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Population Growth at 80-Year Low

William H. Frey reveals the most important takeaways from the recent population data released by the U.S. Census, and recommends the country focus on caring for an aging population and leveraging immigration for economic growth.
December 25, 2018, 7am PST | James Brasuell | @CasualBrasuell
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"While 2018 was a year of economic revival with historically low unemployment and rising wage growth, demographic indicators stand in contrast, seemingly ushering in an era of population growth stagnation," according to an article by William H. Frey.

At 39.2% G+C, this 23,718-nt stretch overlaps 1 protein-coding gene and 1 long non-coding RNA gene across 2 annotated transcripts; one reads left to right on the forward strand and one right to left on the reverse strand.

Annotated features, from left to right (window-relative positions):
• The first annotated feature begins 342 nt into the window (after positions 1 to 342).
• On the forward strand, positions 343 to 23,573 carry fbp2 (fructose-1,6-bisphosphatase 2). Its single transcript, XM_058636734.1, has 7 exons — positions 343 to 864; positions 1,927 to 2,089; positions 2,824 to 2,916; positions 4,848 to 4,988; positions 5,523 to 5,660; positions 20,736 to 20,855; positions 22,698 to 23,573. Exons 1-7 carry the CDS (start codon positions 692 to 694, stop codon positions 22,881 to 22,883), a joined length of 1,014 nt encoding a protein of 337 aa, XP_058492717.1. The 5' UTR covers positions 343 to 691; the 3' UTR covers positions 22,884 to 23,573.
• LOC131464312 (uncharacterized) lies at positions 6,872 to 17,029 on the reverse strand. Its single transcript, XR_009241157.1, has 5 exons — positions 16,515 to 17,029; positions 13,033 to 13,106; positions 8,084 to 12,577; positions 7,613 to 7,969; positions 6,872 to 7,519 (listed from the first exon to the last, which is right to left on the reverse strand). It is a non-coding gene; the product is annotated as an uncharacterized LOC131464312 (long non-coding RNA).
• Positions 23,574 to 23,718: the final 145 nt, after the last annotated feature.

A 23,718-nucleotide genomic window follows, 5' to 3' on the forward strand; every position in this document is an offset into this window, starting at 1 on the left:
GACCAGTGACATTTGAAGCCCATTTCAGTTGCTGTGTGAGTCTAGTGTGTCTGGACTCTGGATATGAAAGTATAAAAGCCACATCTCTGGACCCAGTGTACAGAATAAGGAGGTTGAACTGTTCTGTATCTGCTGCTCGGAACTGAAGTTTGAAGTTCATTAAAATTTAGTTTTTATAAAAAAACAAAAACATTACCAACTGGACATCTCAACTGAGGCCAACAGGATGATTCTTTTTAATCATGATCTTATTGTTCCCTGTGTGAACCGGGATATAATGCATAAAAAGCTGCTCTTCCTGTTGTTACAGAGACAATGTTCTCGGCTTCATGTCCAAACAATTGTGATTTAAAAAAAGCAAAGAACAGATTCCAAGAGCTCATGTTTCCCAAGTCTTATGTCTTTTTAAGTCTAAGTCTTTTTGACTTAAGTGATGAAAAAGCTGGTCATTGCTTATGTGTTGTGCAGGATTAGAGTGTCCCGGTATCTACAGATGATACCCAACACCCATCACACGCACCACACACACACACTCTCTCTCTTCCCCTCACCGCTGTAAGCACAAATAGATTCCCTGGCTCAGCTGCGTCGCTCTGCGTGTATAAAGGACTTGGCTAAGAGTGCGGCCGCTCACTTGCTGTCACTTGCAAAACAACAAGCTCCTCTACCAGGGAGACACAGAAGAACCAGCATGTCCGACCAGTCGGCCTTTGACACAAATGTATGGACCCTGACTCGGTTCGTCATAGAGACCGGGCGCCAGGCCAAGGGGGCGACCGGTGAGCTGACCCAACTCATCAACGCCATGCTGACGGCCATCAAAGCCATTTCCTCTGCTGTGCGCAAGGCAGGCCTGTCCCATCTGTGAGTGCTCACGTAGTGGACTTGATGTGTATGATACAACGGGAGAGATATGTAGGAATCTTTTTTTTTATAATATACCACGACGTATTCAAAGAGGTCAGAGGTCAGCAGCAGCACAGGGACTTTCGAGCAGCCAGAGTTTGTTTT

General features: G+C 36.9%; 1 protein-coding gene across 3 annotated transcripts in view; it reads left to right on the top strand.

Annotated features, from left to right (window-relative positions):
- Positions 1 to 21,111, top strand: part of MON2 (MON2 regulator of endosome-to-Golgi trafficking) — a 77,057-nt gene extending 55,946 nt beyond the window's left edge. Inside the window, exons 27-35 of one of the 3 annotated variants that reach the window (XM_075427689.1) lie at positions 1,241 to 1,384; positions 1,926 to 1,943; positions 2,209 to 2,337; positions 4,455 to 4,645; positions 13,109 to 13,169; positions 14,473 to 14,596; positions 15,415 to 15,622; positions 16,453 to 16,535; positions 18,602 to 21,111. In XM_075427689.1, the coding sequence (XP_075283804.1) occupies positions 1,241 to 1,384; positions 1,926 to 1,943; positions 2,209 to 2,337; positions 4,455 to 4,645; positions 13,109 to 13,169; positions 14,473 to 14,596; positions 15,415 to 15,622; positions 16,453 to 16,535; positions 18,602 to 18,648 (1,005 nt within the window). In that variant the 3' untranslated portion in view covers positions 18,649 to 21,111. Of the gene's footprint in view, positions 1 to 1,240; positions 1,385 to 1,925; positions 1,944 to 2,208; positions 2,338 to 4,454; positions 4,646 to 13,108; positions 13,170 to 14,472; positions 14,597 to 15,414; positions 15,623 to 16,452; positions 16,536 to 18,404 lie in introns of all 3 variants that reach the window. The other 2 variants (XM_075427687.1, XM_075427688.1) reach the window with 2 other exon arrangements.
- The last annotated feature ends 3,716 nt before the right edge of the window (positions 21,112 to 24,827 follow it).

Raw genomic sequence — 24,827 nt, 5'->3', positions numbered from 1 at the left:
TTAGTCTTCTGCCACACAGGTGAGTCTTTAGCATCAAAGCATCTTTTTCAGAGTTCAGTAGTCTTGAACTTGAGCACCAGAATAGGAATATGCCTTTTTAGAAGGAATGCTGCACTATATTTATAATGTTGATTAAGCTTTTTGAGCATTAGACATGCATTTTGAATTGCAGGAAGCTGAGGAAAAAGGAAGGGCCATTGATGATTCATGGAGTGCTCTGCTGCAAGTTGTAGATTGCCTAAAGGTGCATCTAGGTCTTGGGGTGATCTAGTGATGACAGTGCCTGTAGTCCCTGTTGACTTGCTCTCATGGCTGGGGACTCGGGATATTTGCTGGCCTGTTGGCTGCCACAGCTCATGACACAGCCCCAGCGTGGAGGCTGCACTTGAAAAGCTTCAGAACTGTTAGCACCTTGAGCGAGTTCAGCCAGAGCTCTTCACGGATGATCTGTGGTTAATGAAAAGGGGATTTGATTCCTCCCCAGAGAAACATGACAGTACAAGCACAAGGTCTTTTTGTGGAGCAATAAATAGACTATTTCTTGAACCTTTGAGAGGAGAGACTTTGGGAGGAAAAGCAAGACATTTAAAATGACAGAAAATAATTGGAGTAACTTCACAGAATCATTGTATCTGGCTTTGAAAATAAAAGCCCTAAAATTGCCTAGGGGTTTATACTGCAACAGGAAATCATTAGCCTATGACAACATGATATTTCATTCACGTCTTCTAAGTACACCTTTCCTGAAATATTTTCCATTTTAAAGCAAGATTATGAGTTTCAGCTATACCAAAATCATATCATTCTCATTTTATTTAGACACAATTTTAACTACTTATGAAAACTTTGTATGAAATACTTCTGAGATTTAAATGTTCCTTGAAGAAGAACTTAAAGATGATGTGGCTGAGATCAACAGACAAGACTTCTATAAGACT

That's the findings of Frey's analysis of Census Bureau population statistics for the fiscal year ending in July 2018. "Their data show that the national rate of population growth is at its lowest since 1937, a result of declines in the number of births, gains in the number of deaths, and that the nation’s under age 18 population has declined since the 2010 census," according to Frey.

Frey credits the long-term effects of the great recession and the country's aging population for the trend. The significance of the trend, however, means that policy makers must begin facing the challenges of an aging population like already at work in countries like Japan, Germany, and Italy.

"In particular, it requires a more serious discussion of U.S. immigration policy because of the future contributions that immigrants will make to growing America’s society and economy," concludes Frey.

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Published on Friday, December 21, 2018 in Brookings
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